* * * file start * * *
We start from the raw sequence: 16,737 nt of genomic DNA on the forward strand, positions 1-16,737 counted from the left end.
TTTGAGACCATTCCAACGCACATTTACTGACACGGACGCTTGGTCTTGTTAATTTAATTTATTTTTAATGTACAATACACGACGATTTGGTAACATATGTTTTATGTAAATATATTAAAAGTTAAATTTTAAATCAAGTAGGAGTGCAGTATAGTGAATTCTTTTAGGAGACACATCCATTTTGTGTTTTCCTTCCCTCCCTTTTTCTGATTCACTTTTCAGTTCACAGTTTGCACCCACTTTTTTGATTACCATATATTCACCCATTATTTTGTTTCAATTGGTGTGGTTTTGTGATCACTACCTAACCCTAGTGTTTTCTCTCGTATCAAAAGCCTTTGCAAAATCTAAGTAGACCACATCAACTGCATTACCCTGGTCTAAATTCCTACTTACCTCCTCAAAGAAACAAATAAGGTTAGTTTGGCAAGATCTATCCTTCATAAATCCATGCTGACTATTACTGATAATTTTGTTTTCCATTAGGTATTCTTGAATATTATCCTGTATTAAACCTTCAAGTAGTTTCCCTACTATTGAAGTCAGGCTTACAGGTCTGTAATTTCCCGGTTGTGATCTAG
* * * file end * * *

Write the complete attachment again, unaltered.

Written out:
We start from the raw sequence: 16,737 nt of genomic DNA on the forward strand, positions 1-16,737 counted from the left end.
TTTGAGACCATTCCAACGCACATTTACTGACACGGACGCTTGGTCTTGTTAATTTAATTTATTTTTAATGTACAATACACGACGATTTGGTAACATATGTTTTATGTAAATATATTAAAAGTTAAATTTTAAATCAAGTAGGAGTGCAGTATAGTGAATTCTTTTAGGAGACACATCCATTTTGTGTTTTCCTTCCCTCCCTTTTTCTGATTCACTTTTCAGTTCACAGTTTGCACCCACTTTTTTGATTACCATATATTCACCCATTATTTTGTTTCAATTGGTGTGGTTTTGTGATCACTACCTAACCCTAGTGTTTTCTCTCGTATCAAAAGCCTTTGCAAAATCTAAGTAGACCACATCAACTGCATTACCCTGGTCTAAATTCCTACTTACCTCCTCAAAGAAACAAATAAGGTTAGTTTGGCAAGATCTATCCTTCATAAATCCATGCTGACTATTACTGATAATTTTGTTTTCCATTAGGTATTCTTGAATATTATCCTGTATTAAACCTTCAAGTAGTTTCCCTACTATTGAAGTCAGGCTTACAGGTCTGTAATTTCCCGGTTGTGATCTAG